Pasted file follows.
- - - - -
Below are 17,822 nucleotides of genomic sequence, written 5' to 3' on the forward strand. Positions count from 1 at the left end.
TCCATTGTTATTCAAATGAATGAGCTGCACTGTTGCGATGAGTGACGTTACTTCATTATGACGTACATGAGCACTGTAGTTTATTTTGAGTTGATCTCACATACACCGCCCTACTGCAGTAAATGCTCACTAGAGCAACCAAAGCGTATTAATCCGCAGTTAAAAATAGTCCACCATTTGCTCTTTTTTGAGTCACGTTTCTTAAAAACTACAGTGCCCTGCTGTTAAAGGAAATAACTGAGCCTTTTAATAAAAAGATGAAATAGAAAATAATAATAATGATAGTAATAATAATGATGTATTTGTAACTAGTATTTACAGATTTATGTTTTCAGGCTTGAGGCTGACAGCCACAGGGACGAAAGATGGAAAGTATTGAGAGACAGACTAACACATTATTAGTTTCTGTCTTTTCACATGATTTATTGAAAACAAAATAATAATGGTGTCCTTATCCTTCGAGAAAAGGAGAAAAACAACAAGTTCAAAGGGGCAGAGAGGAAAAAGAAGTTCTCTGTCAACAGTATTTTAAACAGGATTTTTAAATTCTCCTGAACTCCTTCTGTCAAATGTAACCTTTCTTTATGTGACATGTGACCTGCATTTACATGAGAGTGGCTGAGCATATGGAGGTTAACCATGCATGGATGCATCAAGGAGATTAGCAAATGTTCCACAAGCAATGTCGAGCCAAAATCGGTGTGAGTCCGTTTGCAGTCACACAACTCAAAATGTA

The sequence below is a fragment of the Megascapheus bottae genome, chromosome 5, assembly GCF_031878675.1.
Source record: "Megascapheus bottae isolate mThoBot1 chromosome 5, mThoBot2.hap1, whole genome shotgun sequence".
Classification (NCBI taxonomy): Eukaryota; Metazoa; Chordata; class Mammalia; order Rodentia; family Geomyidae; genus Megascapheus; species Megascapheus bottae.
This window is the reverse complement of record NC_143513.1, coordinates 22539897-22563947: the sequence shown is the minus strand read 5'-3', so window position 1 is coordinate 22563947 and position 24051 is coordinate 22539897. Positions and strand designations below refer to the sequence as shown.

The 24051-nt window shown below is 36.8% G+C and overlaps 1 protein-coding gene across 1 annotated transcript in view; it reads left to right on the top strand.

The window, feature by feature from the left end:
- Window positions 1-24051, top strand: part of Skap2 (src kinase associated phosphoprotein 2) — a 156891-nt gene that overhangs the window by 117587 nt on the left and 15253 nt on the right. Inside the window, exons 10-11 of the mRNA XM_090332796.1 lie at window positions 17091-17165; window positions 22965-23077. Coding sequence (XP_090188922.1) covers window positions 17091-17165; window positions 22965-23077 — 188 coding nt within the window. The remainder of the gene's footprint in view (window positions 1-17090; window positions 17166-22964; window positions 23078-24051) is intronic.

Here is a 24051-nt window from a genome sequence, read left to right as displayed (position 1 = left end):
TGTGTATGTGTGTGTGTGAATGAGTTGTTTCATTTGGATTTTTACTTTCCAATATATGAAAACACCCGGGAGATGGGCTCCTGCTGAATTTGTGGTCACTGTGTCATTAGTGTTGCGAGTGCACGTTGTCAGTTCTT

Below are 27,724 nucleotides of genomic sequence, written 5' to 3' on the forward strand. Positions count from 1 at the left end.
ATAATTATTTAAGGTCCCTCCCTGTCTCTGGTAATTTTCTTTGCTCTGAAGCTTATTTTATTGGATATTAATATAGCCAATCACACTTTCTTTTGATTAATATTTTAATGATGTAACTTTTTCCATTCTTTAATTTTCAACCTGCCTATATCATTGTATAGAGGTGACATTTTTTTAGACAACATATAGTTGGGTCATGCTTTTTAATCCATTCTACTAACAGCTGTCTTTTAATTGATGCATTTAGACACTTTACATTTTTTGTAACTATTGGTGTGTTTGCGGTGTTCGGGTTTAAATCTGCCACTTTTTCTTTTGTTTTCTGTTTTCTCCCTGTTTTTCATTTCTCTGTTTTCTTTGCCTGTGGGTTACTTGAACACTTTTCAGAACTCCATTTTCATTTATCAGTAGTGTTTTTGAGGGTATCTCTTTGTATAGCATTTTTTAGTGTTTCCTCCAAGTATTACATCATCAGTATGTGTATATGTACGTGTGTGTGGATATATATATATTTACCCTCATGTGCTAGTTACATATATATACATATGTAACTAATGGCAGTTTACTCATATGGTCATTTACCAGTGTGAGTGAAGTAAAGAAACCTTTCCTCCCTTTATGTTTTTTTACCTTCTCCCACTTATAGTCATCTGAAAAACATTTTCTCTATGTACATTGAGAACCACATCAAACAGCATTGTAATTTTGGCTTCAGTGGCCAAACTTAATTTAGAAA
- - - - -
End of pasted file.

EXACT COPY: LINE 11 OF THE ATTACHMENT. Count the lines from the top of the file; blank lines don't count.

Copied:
TGTGTATGTGTGTGTGTGAATGAGTTGTTTCATTTGGATTTTTACTTTCCAATATATGAAAACACCCGGGAGATGGGCTCCTGCTGAATTTGTGGTCACTGTGTCATTAGTGTTGCGAGTGCACGTTGTCAGTTCTT